8 Matching Annotations
  1. Dec 2016
  2. techwritingf16.robinwharton.net techwritingf16.robinwharton.net
    1. Icons, simply because they are pictorial, are neither necessar­ily easy to interpret nor interpreted uniformly. Consequently, consider the following strategies w'hen using icons.

      This excerpt reminds me of emoticons and emojis. On different monitors the emoticons and emojis literally convey different expressions to the viewers and readers. On Apple products the emoticon that is expressing what can be conveyed as happiness on android and other brands of products that same emoticon is expressed as what would be sought out as an angry expression. This is important to remember when considering using emoticons and other icons because their intentional use may be misconstrued conveying a very different message.

    2. Figure 8. Visuals are much better suited than text to convey non-linear— especially hierarchical —relationships

      Figure 8 advises to use visuals rather than text. An example of this would be to use charts to display statistics or values of money rather than sentences full of numbers. This will not intimidate the viewers and readers. Allowing them to completely understand what the writer is intending to convey.

    3. In our efforts to ensure that text is readable, wre can draw on knowledge gained from literally hundreds of years of practice in the art of typography as w-7ell as recent research that specifically addresses the special typograph­ical challenges posed by the comparatively low7 resolution of today’s computer screens.

      Thinking back to the service learning project... I created a Mailchimp tutorial guide but typed it using the font Comic Sans. This text was readable but, if I were to have done my research I would have found that this font is not a good one to use at all for professional documents. This has been recorded from other professionals in the past and this particular information is easily accessible.

    4. pool (1999), Nielsen (2000), and a number of other contem­porary observers of Web user behavior argue that Web site visitors don’t actually read continuous text but simply skim a site’s content

      This has been discussed many times when working on site based assignments in class this semester. This is helpful information because as anyone now a day's with any type of site is somewhat of a technical writer and this information is important when including large blocks of text. Most people today do not have that much time on their hands to read large blocks of text. So taking that into consideration will allow a writer to save not only their time but maximize their viewer/readers experience.

    5. Elements that are visually grouped (see Figure 4) will likely be perceived as “associ­ated” with one another.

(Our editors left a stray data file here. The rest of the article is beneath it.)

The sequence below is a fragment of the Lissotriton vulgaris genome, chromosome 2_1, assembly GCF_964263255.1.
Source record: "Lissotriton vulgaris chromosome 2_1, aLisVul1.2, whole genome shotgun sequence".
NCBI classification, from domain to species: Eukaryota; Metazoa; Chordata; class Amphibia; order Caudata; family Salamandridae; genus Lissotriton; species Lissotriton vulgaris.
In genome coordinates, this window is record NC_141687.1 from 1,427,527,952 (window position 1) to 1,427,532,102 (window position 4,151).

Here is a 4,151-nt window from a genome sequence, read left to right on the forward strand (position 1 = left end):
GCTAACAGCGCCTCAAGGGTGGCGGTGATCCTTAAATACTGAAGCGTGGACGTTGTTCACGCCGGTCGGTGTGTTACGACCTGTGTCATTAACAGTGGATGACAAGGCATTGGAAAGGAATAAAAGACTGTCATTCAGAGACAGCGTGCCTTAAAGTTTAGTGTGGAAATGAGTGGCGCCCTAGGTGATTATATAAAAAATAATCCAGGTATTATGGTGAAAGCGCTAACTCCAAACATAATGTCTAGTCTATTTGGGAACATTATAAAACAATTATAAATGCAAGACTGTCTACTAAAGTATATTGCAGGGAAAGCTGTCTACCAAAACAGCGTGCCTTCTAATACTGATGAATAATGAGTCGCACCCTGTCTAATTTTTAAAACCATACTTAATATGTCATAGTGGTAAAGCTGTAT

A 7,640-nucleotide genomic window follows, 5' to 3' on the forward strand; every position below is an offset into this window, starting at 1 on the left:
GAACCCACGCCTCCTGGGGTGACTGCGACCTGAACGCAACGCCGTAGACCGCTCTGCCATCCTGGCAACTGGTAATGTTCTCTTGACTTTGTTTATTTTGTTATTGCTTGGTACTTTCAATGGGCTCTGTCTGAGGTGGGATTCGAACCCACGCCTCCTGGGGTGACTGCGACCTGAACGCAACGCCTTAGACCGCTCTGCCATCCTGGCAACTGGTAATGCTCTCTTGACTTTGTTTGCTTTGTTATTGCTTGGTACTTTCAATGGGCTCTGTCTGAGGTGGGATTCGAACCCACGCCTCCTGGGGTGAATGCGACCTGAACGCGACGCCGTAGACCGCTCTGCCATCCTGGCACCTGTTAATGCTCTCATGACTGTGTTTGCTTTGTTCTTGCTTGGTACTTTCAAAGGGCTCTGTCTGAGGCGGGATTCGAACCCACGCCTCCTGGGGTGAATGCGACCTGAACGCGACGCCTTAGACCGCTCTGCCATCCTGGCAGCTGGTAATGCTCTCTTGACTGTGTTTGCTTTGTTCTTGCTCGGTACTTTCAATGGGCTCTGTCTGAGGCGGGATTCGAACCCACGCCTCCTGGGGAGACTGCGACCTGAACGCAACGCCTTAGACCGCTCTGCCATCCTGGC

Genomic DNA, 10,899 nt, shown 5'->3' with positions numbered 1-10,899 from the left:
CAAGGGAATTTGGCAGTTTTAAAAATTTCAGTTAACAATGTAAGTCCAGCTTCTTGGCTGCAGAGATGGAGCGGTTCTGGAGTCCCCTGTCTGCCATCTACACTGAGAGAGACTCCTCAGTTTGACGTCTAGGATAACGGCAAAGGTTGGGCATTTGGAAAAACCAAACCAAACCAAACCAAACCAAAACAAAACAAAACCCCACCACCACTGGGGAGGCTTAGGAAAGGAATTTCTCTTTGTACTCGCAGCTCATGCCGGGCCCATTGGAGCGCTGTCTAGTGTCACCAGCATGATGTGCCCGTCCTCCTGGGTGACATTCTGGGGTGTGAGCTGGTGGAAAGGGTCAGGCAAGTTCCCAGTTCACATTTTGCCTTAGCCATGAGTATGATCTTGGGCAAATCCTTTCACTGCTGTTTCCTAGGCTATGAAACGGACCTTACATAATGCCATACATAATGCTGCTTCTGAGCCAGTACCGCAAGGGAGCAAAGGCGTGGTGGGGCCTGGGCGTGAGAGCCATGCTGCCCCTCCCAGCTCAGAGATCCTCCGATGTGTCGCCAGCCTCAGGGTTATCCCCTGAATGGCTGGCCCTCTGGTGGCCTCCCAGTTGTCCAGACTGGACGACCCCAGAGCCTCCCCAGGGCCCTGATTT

I found this sentence interesting because in a past classroom lecture we learned about how words, pictures or even symbols can be grouped in such a way that they can convey a single message. When discussing creating the info graphic just before election time we saw perfect example of how this statement can be described and explained.

    6. 383

      In 1.1. it discusses making sure that the visual elements displayed are large enough to be seen and interpreted. While working on the service learning client packet this was heavily discussed when making suggestions for the site update for LOLC. On that particular webpage we took notice that the visual elements being the pictures. The photos throughout this site were all stock photos. In relation to this article the stock photos are being interpreted as not personal and they don't give a genuine feel to the day care than if it were to display actual photos that were taken at the day care.

    7. Finally, it’s important to acknowledge in the design of information to be displayed on a screen that screens differ from pages in some very fundamental ways. Screens, for example, may be smaller than pages, at least in the sense that they often display fewer lines of type than a typical paper page. Screens are also customarily oriented differ­ently than paper—they are typically wider than they are tall. The images displayed on screens are also often more crude than those printed on paper, and, unlike paper, screens transmit light rather than reflect it

      I found this important to take into consideration when beginning to create the personal profile. Accessibility is the major key to making a display screen that will differ to its pages. When creating a web page this should be remembered. As a designer you are going to want to make it so that your viewer will be able to see the display as it was originally intended to on any device or screen. The interpretation as mentioned earlier may be off.

    8. 1.2 Avoid “busy” or distracting backgrounds.

      This was discussed in class and was suggested when creating our personal profiles. I have learned that the bright backgrounds need contrasting colors so that they are not so harsh to the eye. Or even because taking into consideration that there are people with color blind disabilities so making it a color that will be visible and appealing to every eye is important when choosing a background.